Feeds

Oz TV advises CO2-emitting children to die early

Go now, for Gaia's sake

Choosing a cloud hosting partner with confidence

Carbon Cult sickos are under fire for an interactive website that tells children they should die because they emit CO2.

The Australian Broadcasting Corporation's "Planet Slayer" site invites young children to take a "greenhouse gas quiz", asking them "how big a pig are you?". At the end of the quiz, the pig explodes, and ABC tells children at "what age you should die at so you don’t use more than your fair share of Earth’s resources!"

It's one of a number of interactive features that "Get the dirt on greenhouse without the guilt trips. No lectures. No multinational-bashing (well, maybe a little...). Just fun and games and the answers to all your enviro-dilemas," ABC claims.

ABC's Planet Slayer: find out when you should have died

Die, puny CO2-emitting humans!

The site is aimed at 9-year olds. However even a "virtuous" rating (e.g. not owning a car and recycling) is outweighed by eating meat, or spending an average Aussie income - with the result that many 9-year olds are being told they've already outstayed their environmentally-compliant stay on the planet.

"Do you think it's appropriate that the ABC ... depict people who are average Australians as massive overweight ugly pigs, oozing slime from their mouths, and then to have these pigs blow up in a mass of blood and guts?" asked Senator Mitch Fifield in the Herald-Sun.

The state-sponsored broadcaster (why is that not a surprise?) defended the morbid quiz, with ABC managing director Mark Scott insisting "the site was not designed to offend certain quarters of the community but to engage children in environmental issues."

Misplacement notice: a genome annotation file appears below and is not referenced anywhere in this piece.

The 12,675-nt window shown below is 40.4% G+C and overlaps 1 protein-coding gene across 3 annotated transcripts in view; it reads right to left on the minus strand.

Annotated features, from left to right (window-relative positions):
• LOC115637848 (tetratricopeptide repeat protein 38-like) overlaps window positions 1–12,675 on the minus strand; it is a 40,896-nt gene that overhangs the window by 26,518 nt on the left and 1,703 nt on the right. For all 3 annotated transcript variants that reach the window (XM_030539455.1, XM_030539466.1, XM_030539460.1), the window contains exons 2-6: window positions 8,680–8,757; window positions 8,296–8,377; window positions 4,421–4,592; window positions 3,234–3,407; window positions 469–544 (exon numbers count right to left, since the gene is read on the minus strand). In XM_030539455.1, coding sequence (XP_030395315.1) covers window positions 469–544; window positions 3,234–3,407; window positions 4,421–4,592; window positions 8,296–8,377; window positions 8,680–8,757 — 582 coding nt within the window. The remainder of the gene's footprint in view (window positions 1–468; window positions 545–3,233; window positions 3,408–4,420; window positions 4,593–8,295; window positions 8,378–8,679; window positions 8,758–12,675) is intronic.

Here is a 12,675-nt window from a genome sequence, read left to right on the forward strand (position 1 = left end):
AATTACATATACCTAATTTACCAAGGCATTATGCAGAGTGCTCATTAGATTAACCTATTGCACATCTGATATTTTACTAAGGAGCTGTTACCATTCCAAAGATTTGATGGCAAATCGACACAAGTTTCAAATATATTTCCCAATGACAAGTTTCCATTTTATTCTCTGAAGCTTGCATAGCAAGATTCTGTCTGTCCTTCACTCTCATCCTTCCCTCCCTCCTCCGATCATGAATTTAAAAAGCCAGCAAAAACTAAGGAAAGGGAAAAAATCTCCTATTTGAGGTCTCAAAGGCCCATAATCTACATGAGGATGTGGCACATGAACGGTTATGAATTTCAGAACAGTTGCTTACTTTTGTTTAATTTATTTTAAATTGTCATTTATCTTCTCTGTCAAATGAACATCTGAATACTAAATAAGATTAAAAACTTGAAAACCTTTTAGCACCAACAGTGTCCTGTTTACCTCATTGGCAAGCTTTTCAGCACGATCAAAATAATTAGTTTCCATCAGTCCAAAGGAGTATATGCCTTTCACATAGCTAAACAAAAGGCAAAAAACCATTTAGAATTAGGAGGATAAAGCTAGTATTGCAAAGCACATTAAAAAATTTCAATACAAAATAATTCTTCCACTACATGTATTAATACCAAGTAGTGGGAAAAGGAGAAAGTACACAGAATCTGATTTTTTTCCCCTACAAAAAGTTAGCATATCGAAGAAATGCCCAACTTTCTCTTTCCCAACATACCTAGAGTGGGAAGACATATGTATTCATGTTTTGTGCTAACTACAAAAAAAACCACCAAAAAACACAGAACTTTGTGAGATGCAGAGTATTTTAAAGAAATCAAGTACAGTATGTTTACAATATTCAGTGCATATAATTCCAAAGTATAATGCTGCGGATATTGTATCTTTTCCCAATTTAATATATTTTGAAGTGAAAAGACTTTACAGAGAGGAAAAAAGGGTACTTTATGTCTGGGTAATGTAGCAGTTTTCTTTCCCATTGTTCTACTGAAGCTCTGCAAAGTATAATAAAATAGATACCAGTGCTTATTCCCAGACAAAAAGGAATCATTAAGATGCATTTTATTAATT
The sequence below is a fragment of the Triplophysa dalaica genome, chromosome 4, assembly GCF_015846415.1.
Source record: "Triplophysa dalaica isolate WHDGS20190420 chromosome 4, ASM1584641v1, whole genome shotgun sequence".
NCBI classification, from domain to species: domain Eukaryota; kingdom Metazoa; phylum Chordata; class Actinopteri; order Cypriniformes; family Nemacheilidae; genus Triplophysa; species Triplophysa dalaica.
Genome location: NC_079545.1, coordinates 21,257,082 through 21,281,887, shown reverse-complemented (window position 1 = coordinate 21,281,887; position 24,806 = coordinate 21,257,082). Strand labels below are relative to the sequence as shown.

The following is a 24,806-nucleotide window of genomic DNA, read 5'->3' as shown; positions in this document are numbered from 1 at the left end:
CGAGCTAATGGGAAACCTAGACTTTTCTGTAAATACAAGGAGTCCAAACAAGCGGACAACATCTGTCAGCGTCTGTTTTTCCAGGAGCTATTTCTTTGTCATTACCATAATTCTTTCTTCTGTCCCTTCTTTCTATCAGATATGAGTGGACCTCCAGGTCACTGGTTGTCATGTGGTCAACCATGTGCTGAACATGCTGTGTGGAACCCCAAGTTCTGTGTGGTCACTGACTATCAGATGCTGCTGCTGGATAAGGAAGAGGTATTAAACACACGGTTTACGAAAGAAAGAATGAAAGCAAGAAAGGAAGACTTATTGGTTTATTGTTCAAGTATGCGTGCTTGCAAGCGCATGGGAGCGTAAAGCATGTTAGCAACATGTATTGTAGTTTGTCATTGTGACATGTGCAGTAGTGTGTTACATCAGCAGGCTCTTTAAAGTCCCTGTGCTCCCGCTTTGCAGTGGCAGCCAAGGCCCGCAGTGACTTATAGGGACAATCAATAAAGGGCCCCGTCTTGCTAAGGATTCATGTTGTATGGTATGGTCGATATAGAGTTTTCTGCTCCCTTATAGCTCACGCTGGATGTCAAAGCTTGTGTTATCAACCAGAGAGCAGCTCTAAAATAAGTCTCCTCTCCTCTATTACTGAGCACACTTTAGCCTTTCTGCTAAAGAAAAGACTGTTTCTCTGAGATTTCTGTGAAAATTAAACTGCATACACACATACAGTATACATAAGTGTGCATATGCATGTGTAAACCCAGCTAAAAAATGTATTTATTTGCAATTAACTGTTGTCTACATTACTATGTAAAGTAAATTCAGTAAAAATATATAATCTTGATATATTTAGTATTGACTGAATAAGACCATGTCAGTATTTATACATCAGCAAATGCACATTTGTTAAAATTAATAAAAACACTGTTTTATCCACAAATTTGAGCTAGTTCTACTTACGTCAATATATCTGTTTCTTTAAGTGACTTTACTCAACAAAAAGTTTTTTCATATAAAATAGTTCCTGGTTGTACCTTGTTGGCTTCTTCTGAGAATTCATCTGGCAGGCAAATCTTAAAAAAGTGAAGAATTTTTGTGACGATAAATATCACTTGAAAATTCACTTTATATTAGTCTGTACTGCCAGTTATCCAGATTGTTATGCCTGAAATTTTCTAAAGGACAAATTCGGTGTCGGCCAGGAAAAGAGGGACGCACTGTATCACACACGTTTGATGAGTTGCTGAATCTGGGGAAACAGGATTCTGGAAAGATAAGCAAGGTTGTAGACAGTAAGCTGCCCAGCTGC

Which is eco-speak for frighten them witless. However, as the excellent science blog Watts Up With That points out, the site clearly breaches Australian broadcasting guidelines on "harmful or disturbing" content.

Meanwhile, the site's designers are revelling in the controversy:

"Thank God for outraged senators - you can't buy publicity like that," PlanetSlayer's "creative director" Bernie Hobbs crowed to the New York Post.

So how, according to ABC, does one appease the vengeful Death God, Gaia?

Choosing a cloud hosting partner with confidence

More from The Register

next story
Boffins say they've got Lithium batteries the wrong way around
Surprises at the nano-scale mean our ideas about how they charge could be all wrong
Edge Research Lab to tackle chilly LOHAN's final test flight
Our US allies to probe potential Vulture 2 servo freeze
Europe prepares to INVADE comet: Rosetta landing site chosen
No word yet on whether backup site is labelled 'K'
Cracked it - Vulture 2 power podule fires servos for 4 HOURS
Pixhawk avionics juice issue sorted, onwards to Spaceport America
Archaeologists and robots on hunt for more Antikythera pieces
How much of the world's oldest computer can they find?
Bacon-related medical breakthrough wins Ig Nobel prize
Is there ANYTHING cured pork can't do?
prev story

Whitepapers

Providing a secure and efficient Helpdesk
A single remote control platform for user support is be key to providing an efficient helpdesk. Retain full control over the way in which screen and keystroke data is transmitted.
A strategic approach to identity relationship management
ForgeRock commissioned Forrester to evaluate companies’ IAM practices and requirements when it comes to customer-facing scenarios versus employee-facing ones.
Saudi Petroleum chooses Tegile storage solution
A storage solution that addresses company growth and performance for business-critical applications of caseware archive and search along with other key operational systems.
WIN a very cool portable ZX Spectrum
Win a one-off portable Spectrum built by legendary hardware hacker Ben Heck
The next step in data security
With recent increased privacy concerns and computers becoming more powerful, the chance of hackers being able to crack smaller-sized RSA keys increases.